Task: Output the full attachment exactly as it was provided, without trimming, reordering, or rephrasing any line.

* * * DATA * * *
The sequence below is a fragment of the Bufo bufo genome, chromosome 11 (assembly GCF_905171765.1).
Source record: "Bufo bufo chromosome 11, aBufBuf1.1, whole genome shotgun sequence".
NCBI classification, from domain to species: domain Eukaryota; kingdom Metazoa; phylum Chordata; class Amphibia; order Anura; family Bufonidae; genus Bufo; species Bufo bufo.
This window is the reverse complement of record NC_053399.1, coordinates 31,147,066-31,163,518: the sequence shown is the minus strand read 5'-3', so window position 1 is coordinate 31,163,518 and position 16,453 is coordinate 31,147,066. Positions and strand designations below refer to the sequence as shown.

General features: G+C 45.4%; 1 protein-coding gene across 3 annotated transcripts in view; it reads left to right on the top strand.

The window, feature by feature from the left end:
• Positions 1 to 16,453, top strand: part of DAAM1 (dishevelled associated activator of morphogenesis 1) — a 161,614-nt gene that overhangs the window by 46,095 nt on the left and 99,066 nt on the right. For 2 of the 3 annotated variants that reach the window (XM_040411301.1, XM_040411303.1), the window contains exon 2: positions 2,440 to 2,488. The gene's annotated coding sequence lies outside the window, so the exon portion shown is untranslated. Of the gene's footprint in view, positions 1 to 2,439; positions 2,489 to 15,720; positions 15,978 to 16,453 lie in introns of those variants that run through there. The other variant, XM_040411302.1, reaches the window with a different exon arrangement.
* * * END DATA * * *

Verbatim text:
The sequence below is a fragment of the Bufo bufo genome, chromosome 11 (assembly GCF_905171765.1).
Source record: "Bufo bufo chromosome 11, aBufBuf1.1, whole genome shotgun sequence".
NCBI classification, from domain to species: domain Eukaryota; kingdom Metazoa; phylum Chordata; class Amphibia; order Anura; family Bufonidae; genus Bufo; species Bufo bufo.
This window is the reverse complement of record NC_053399.1, coordinates 31,147,066-31,163,518: the sequence shown is the minus strand read 5'-3', so window position 1 is coordinate 31,163,518 and position 16,453 is coordinate 31,147,066. Positions and strand designations below refer to the sequence as shown.

General features: G+C 45.4%; 1 protein-coding gene across 3 annotated transcripts in view; it reads left to right on the top strand.

The window, feature by feature from the left end:
• Positions 1 to 16,453, top strand: part of DAAM1 (dishevelled associated activator of morphogenesis 1) — a 161,614-nt gene that overhangs the window by 46,095 nt on the left and 99,066 nt on the right. For 2 of the 3 annotated variants that reach the window (XM_040411301.1, XM_040411303.1), the window contains exon 2: positions 2,440 to 2,488. The gene's annotated coding sequence lies outside the window, so the exon portion shown is untranslated. Of the gene's footprint in view, positions 1 to 2,439; positions 2,489 to 15,720; positions 15,978 to 16,453 lie in introns of those variants that run through there. The other variant, XM_040411302.1, reaches the window with a different exon arrangement.